MJ Nicholls's Reviews > Oulipo: A Primer of Potential Literature

Oulipo by Warren Motte
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's review
Dec 10, 2010

really liked it
bookshelves: non-fiction, dalkey-archive, pernod-and-gauloises, oulipians

A brief review based on Mathews’s Algorithm:

Initial formula:

A1 B1 C1 D1
A2 B2 C2 D2
A3 B3 C3 D3
A4 B4 C4 D4

A: This marvellous collection, plump with erudition, sparkling with innovation, makes me spasm in delight.

B: This overview of Oulipian techniques, rife with creativity, shiny with brilliance, makes me come.

C: The work of Queneau, especially the formulations, leaves me tongue-tied, makes me weep salt shakers.

D: Perec is present, in a glorious shiny suit, twinkly with wondrousness; makes me want to love someone.

Results upward:

A1 B4 C3 D2
A2 B1 C4 D3
A3 B2 C1 D4
A4 B3 C2 D1

This marvellous collection makes me come: leaves me tongue-tied in a glorious shiny suit.

Plump with erudition, this overview of Oulipian techniques makes me weep salt shakers—twinkly with wondrousness.

Sparkling with innovation, rife with creativity, the work of Queneau makes want to love someone.

Makes me spasm in delight: shiny with brilliance, especially the formulations: Perec is present.


OK, this is a crude (well—bad) example, but illustrates the Oulipo’s success at creating combinatorial forms in literature. Technology has made many of their algorithms possible. Especially Raymond Queneau’s One Hundred Thousand Billion Poems.

This volume contains the following:

Harry Mathews: “Liminal Poem” / “Mathews’s Algorithm”
Francois Le Lionnais: “Lipo: First Manifesto” / “Second Manifesto” / “Raymond Queneau and the Amalgam of Mathematics and Literature”
Jean Lescure: “Brief History of the Oulipo”
Marcel Benabou: “Rule and Constraint.”
Collective: “The Collége de Pataphysique and the Oulipo” / “Recurrent Literature”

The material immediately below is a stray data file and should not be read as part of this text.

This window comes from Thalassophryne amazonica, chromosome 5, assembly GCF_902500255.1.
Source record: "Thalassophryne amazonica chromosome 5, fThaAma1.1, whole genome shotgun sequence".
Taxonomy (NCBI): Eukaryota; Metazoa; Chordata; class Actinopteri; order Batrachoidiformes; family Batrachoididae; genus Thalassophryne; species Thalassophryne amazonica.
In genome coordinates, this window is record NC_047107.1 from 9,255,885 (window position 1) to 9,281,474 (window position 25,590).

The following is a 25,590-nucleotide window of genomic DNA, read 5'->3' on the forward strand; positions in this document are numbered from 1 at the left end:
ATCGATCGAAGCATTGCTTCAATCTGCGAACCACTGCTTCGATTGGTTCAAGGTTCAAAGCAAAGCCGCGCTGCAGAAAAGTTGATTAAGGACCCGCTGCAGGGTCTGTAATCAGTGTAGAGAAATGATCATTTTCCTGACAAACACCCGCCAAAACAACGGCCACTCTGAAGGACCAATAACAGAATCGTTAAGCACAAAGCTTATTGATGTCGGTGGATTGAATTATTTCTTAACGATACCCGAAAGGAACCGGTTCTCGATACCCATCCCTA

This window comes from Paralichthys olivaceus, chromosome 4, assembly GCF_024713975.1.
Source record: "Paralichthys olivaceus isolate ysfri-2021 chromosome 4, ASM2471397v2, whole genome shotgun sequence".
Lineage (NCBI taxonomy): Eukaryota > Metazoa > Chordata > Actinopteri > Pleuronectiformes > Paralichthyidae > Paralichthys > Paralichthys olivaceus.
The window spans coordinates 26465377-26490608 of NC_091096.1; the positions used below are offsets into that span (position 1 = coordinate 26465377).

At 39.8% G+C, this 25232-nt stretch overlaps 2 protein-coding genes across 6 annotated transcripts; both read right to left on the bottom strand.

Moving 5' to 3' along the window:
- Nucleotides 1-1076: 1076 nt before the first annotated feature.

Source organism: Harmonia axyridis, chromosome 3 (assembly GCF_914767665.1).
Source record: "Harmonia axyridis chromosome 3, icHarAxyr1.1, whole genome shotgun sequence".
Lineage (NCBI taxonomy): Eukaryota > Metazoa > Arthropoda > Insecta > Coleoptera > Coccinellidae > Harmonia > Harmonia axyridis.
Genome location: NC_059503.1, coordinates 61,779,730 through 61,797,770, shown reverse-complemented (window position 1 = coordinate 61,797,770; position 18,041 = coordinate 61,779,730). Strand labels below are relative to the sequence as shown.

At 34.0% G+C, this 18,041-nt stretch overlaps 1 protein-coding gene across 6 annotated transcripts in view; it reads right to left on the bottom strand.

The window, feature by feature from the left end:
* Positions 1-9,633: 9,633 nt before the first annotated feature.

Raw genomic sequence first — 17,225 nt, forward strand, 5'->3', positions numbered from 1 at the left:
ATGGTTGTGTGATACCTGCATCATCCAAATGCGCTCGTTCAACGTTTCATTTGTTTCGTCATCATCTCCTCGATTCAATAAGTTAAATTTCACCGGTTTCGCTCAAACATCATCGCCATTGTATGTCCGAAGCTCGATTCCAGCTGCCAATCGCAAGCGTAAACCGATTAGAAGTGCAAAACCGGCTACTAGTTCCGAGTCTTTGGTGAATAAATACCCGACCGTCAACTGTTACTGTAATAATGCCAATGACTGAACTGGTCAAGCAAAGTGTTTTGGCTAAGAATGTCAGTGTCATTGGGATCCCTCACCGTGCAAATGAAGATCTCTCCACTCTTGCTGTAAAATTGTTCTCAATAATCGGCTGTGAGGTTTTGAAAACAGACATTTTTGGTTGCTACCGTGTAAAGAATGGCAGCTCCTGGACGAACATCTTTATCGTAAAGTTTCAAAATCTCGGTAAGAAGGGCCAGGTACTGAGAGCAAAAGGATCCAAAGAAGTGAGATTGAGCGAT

Raymond Queneau: “Potential Literature” / The Relation X Takes Y For Z” / “A Story As You Like It”
Jacques Bens: “Queneau Oulipian”
Jacques Roubaud: “Mathematics in the Method of Raymond Queneau”
Georges Perec: “History of the Lipogram”
Claude Berge: “For a Potential Analysis of Combinatory Literature”
Paul Fournel: “Computer and Writer: The Centre Pompidou Experiment” / “The Theatre Tree: A Combinatory Play”
Italo Calvino: “Prose and Anticombinatorics”

The material ranges from informative, historical, to brain-busting mathematical complexity. You get from this collection a sense of quite how remarkably gifted these French writers and mathematicians were, and as a “primer” it certainly leaves you wanting to read full-length works. Harry Mathews has always been the most lucid explainer of Oulipo techniques for me, perhaps due to faults in translation, and his piece gives the best examples of combinatorics in action.

Warren Motte translated most of these pieces and at times his decision to leave quotations in the original French is a nuisance. These quibbles aside, this is a prim primer and a must for the logic-bound tinkerer.

Recommended reading:

Marcel Benabou: Why I Have Not Written Any of My Books = Pourquoi je n'ai ecrit aucun de mes livres
Italo Calvino: If on a Winter's Night a Traveler
Paul Fournel: Little Girls Breathe the Same Air as We Do
Harry Mathews: Tlooth (American Literature
Oskar Pastior: Many Glove Compartments: Selected Poems
Georges Perec: Life: A User's Manual
Raymond Queneau: Exercises in Style
Jacques Roubaud: The Plurality of Worlds of Lewis
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Reading Progress